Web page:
Country Snowplow 81
What It Was - 82
The Viper's Muse 83
Death of John F. Kennedy 84
Fidel Castro in Revolutionary Square 86
Late Rising at Roblin Lake 88
Peonies Beside the Lake 88
Helping My Wife Get Supper 89
My Grandfather Talking - 30 Years Ago 90
Method for Calling Up Ghosts 91
The Old Girl Friend 92
Postscript [1965] 93
Transient 95
North of Summer (1967)
The North West Passage 97
Arctic Rhododendrons 99
Eskimo Graveyard 100
Trees at the Arctic Circle 102
Metrics 104
Tent Rings 107
Still Life in a Tent 109
When I Sat Down to Play the Piano 112
What Can't Be Said 114
Dead Seal 115
HBC Post 117
The Sculptors 118
At the Movies 120
Washday 121
What Do the Birds Think? 123
The Country of the Young 126
Poems for All the Annettes, Revised Edition (1968)
News Reports at Ameliasburg 127
House Guest 128
At the Quinte Hotel 130
Notes on a Fictional Character 132
Wild Grape Wine (1968)
The Winemaker's Beat-Étude 133
Detail 135
The Beach at Varadero 136
Dream of Havana 137
Hombre 138
Shoeshine Boys on the Avenida Juarez 141
Watching Trains 143
Shopping at Loblaws 145
Poem for Eda 147
Further Deponent Saith Not 147
Attempt 149
Love at Roblin Lake 150
Dark Landscape 150
Interruption 153
My '48 Pontiac 154
Roblin's Mills [II] 156
Wilderness Gothic 158
Boundaries 159
Lament for the Dorsets 160
The Runners 162
The Road to Newfoundland 164
Over the Hills in the Rain, My Dear 166
Private Property 167
About Being a Member of Our Armed Forces 168
Sergeant Jackson 169
Autumn 171
Skeleton by an Old Cedar 172
"Old Man Mad about Painting" 173
Death of a Young Poet 174
The Drunk Tank 176
Joe Barr 177

Love in a Burning Building (1970)
Poem 181
Married Man's Song 181
Idiot's Song 182
Joint Account 183
The Quest for Ouzo (1971)
At the Athenian Market 184
Hiroshima Poems (1972)
Remembering Hiroshima 185
On the Bearpaw Sea (1973, 1994) 187
Sex & Death (1973)
Tourist Itinerary 195
Melodrama 196
Flying Over Africa 197
The Jackhammer Syndrome 200
Depression in Namu, BC 202
Arctic Romance 203
Eastbound from Vancouver 203
A Graceful Little Verse 205
Dead March for Sergeant MacLeod 206
Wartime Air Base 207
Picture Layout in Life Magazine 208
The Horseman of Agawa 209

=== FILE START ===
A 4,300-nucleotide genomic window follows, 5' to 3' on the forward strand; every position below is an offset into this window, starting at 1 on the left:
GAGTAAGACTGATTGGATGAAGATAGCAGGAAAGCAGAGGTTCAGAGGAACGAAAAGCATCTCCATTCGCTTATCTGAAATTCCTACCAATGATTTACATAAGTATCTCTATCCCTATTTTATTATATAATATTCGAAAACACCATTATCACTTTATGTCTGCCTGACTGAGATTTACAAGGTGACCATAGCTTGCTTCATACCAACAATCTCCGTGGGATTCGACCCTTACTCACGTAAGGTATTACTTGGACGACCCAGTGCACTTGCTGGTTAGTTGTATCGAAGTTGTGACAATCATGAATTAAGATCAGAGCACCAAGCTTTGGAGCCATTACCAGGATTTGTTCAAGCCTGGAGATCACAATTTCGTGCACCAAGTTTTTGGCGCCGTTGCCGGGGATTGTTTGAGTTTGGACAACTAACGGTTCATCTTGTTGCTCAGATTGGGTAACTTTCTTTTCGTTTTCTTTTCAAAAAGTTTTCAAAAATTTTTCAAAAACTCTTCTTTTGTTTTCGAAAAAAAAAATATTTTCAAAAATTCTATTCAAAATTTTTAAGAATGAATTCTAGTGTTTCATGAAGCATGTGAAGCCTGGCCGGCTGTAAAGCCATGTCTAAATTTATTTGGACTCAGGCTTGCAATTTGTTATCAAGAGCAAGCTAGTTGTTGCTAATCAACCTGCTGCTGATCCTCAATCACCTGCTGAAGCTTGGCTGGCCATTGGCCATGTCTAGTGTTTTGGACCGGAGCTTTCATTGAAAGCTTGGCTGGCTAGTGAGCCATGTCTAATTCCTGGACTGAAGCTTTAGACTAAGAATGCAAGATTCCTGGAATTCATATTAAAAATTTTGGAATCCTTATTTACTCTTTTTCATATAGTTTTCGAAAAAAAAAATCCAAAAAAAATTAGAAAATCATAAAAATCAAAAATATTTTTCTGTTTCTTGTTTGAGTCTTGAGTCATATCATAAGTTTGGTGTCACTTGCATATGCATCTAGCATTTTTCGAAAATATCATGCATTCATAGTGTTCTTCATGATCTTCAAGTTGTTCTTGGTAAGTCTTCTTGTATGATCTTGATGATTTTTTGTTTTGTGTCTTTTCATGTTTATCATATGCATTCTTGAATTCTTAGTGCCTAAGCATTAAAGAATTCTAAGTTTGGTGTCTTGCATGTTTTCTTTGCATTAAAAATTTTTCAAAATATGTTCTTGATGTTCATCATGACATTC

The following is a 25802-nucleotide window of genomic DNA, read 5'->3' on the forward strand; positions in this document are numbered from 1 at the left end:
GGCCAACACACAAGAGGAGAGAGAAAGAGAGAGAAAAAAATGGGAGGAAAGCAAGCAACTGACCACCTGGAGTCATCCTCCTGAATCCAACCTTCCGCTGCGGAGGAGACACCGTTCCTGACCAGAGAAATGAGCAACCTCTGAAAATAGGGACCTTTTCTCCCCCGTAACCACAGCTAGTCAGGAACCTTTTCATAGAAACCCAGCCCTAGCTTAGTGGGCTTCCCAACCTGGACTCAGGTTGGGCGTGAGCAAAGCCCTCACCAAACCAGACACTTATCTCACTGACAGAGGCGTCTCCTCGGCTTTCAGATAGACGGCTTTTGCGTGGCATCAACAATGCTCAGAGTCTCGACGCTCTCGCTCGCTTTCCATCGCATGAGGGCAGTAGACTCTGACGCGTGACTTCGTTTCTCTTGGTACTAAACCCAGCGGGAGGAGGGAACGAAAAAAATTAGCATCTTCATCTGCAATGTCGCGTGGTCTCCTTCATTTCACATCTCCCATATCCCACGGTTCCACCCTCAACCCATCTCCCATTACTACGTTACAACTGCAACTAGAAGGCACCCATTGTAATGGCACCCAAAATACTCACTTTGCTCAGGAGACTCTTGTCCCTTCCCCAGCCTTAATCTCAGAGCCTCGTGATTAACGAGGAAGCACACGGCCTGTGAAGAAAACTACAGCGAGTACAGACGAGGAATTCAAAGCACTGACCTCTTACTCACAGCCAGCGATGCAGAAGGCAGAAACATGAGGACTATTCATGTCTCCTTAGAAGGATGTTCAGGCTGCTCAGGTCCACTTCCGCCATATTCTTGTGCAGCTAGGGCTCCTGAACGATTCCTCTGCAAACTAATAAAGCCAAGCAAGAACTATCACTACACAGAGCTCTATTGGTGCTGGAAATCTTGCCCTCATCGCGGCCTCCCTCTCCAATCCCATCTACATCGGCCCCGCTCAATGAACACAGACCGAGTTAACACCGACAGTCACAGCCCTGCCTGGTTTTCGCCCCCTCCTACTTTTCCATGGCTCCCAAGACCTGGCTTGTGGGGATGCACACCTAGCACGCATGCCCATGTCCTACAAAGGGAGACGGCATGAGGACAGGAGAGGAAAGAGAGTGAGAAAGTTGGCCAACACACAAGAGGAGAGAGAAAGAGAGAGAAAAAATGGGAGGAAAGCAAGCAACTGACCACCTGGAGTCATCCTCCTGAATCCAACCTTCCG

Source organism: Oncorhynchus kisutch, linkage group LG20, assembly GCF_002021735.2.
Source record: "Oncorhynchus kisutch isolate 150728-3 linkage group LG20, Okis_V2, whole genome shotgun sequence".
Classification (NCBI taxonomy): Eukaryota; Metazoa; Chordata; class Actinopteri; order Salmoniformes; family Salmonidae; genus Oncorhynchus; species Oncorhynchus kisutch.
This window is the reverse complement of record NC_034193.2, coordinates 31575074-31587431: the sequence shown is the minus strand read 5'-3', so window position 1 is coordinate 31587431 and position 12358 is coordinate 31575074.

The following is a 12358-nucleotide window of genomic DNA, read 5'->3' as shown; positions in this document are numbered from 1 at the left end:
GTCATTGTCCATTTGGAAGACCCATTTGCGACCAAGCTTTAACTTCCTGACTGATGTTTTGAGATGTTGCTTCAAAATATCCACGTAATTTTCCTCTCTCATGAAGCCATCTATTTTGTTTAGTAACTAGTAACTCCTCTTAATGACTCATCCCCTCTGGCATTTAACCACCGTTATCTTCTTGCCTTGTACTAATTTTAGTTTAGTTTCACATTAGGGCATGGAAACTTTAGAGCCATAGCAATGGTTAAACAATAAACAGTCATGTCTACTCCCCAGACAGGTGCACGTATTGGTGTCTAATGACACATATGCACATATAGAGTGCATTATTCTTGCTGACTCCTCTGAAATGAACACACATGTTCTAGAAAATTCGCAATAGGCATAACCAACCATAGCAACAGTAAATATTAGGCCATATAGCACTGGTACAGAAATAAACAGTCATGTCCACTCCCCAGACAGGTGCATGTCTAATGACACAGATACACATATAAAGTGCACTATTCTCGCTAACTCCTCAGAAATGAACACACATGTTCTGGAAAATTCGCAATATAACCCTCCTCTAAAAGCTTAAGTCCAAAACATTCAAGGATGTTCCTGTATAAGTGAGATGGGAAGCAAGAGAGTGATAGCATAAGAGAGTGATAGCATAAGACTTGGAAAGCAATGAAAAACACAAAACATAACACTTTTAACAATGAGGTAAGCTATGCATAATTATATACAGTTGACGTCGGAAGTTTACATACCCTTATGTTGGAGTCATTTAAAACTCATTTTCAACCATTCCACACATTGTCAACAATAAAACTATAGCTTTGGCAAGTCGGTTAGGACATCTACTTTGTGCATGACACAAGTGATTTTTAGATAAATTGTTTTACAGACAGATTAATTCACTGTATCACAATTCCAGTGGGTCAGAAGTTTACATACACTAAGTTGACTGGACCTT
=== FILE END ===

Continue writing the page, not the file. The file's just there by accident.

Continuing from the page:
Temporizing in the Eternal City 211
Hands 213
In the Caves 214
Flat Tire in the Desert 218
The Battlefield at Batoche 219
The Beavers of Renfrew 222
Wilf McKenzie 225
Excess of Having 226
The Time of Your Life 227
The Peaceable Kingdom 230
Intruder 233
For Robert Kennedy 234
Power Failure in Disneyland 235
In Search of Owen Roblin (1974) 238
Sundance at Dusk (1976)
Lament 274
Kerameikos Cemetery 275
The Hunting Camp 275
Inside the Mill 277
Pre-School 278
The Children 279
Deprivations 281
In the Darkness of Cities 283
Alive or Not 285
Antenna 286
Paper Mate 287
Subject/Object 289
The Colour of Reality 291
Borderlands 291
Separation 292
Place of Fire 293
Ten Thousand Pianos 294
Shall We Gather at the River 295
"I Am Searching for You" 297
Rodeo 299
Homage to Ree-Shard 300
At Marsport Drugstore (1977)
Pour 303
A Handful of Earth (1977)
The Death Mask 305
Along the Ionian Coast 306
Funeral 308
In the Dream of Myself 309
Starlings 310
A Handful of Earth 311
Prince Edward County 313
Being Alive (1978)
Monastery of the Caves 315
On Realizing He Has Written Some Bad Poems 316
After Rain 317

The Stone Bird (1981)
The Dead Poet 323
Journey to the Sea 324
On the Hellas Express 325
Bestiary 326
D.H. Lawrence at Lake Chapala 328
In the Garden 331
Birdwatching at the Equator 332
Moses at Darwin Station 333
Darwin's Theology? 336
Moonspell 337
Near Tofino, Vancouver Island 338
Shot Glass Made from a Bull's Horn 339
Red Fox on Highway 500 340
The Nurselog 343
Spinning 344
May 23, 1980 345
The Darkness 346
Arctic Places 348
Fathers 349
Near P�tzcuaro 350
Mantis 351
Bursting into Song (1982)
Orpheus in Limbo 352